anything other than him fulfilling his responsibility as a temporary manager of the

dispatchers. I credit his testimony. (Testimony, demeanor of McCavick)

23. On June 17, 2008, Captain Frederick Seklecki sent a memorandum to the Appellant

expressing his concern about the Appellant reporting for duty late. The memorandum

referenced the May 12, 2008 incident (referenced above), being 5 minutes late on

June 2, 2008 and then 90 minutes late on June 15, 2008 after the Appellant overslept.

In regard to being late on June 15, 2008, the Appellant wrote an email at the time

which stated: “Just so you’re aware, I over slept on today’s date, Sunday 6/15/08, so

I was late for my shift. I put in for 1 ½ Hours of Sick Time.” (Exhibit 39)

24. I do not credit the Appellant’s testimony that all of his sick time usage as a dispatcher

from 2002 to 2008 was documented. The documentary evidence shows that the

Appellant was disciplined for inappropriately using sick time to work paid details in a

nearby Town and that he admittedly used sick time when he “overslept”. Further,

when the issue of his sick time usage was brought to his attention by his managers,

the Appellant responded by seeking to divert attention to other matters and co-

workers. Even in his testimony before the Commission, the Appellant seemed unable

or unwilling to accept responsibility for his poor attendance record and the reasons

behind it. (Testimony, demeanor of Appellant)

25. Jean Dietrich is the Colonel in charge of personnel administration for the City’s

volunteer Auxiliary Police Department where the Appellant served as a volunteer. In

her written evaluation of the Appellant dated June 28, 2008, she stated: “Scott Burns

was a source of undermining and very critical of all our (sic) activities. Since he

secretly worked other Auxiliary units while on our roster knowing it was against the

rules, we could not trust his integrity. Scott is a very intelligent person, but tends to

undermine the authority of others. He questions why orders are given and tells you

how it should be done.” (Exhibit 19)

26. The Appellant introduced as Exhibit 35 a letter dated December 6, 2004 from Ronald

Dietrich (husband of Jean Dietrich), who is the Chief of the City’s Auxiliary Police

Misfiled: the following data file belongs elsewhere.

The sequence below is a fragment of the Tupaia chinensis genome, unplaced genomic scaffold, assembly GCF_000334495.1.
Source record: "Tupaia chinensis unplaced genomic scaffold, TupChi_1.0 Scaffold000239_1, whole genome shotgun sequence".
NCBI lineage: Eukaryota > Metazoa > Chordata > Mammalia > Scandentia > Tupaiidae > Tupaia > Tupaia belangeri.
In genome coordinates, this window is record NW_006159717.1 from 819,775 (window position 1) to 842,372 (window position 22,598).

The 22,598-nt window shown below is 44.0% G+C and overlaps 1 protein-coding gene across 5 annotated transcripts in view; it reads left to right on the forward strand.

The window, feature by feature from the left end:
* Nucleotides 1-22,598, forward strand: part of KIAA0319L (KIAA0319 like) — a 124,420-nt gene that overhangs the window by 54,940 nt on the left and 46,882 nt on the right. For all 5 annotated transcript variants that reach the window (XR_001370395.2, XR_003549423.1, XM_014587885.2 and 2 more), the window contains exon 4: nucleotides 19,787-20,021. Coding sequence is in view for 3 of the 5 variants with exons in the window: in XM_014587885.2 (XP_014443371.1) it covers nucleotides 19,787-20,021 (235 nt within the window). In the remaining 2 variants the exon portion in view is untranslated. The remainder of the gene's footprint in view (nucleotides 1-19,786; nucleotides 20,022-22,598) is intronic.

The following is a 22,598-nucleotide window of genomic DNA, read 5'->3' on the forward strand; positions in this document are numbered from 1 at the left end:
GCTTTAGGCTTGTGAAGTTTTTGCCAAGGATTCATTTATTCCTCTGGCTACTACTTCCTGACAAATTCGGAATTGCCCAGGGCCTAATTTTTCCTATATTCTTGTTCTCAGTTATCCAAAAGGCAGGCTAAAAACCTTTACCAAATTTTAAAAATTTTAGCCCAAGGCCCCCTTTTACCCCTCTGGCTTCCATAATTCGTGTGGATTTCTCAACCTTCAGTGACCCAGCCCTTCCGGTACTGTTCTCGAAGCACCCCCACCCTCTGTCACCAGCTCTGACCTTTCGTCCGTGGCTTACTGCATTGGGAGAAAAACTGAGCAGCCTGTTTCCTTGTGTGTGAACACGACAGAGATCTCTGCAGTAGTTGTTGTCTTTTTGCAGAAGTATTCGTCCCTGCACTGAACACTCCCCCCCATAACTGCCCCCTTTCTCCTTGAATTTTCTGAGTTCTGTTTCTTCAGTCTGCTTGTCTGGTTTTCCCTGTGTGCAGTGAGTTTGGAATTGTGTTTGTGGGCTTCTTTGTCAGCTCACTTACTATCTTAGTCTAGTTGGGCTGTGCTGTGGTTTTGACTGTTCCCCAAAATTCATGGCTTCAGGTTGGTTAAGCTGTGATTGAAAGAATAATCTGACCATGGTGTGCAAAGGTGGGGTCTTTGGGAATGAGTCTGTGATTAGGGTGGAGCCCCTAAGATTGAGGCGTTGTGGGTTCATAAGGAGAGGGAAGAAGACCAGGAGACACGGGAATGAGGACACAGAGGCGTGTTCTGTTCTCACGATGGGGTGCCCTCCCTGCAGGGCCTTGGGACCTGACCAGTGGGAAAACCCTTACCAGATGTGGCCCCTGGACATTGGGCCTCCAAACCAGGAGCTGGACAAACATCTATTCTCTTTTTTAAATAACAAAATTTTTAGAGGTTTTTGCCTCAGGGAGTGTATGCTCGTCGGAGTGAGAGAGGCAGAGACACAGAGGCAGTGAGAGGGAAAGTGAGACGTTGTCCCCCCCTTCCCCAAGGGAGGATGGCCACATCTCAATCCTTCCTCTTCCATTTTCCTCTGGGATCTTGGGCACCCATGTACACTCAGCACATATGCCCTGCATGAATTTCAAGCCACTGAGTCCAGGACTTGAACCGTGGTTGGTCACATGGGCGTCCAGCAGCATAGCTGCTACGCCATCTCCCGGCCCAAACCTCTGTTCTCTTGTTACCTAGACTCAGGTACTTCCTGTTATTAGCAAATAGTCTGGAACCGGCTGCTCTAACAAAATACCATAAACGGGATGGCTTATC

Department. In his 2004 letter to the Amherst Police Department, Dietrich stated in

part: “[Scott] is proud of the uniform he wears, displays his shield with honor and

serves with professionalism. He is also a dispatcher for the Department. I strongly

recommend him for consideration to be selected by your department as a member of

the Amherst Police Force. He would be an asset not only to the Amherst Police

Department but also to the Amherst community.” (Exhibit 35)

27. Holyoke Police Captain Frederick Seklecki was asked to provide an evaluation of the

Appellant’s employment as a dispatcher. Seklecki reported that the Appellant had

excellent dispatch capabilities, but that he was unable to accept criticism and tended

to become extremely defensive and put himself in attack mode. (Exhibit 6)

28. Holyoke Police Chief Anthony Scott testified that he was concerned about the

Appellant’s ability to accept criticism and make good decisions and that the Appellant

can not take criticism “about the smallest things”. Chief Scott was particularly

concerned about the Auxiliary Police Department evaluation which stated that the

Appellant was undermining the Department. He was also concerned about the

Appellant’s frequent use of sick time. (Testimony of Chief Scott)

Omissions and/or Misstatements on the Appellant’s Employment Application

29. Section 5 of the City’s employment application states: “List ALL jobs you have had,

including part-time, temporary, self-employment and volunteer. (Begin with your

most current. If more space is needed continue your response on page 25.)” (Exhibit


30. The Appellant did not list the Holyoke Auxiliary Police Department as one of his

employers in Section 5 of the employment application. (Exhibit 5) Lt. Fournier sent

the previously-referenced request for an evaluation to the Auxiliary Department after

learning from another member of the Department that the Appellant volunteered

there. (Testimony of Fournier) As previously referenced, the Holyoke Auxiliary

Department responded to this request with a negative evaluation in which it was

indicated that the Appellant would not be re-hired. (Exhibit 19)

31. When submitting his application, the Appellant provided the Department with

additional documentation that was not requested, including his resume. The

Appellant’s resume lists the Auxiliary Department as a former employer. (Testimony

of Appellant and Exhibit 28)

32. Section 5, Question 40 (b) of the City’s employment application asks the applicant if

he has ever applied to another law enforcement agency and then asks the applicant to

indicate the status of that application with the following options: hired; on list;

withdrawn; or disqualified. In this section, the Appellant indicated that he had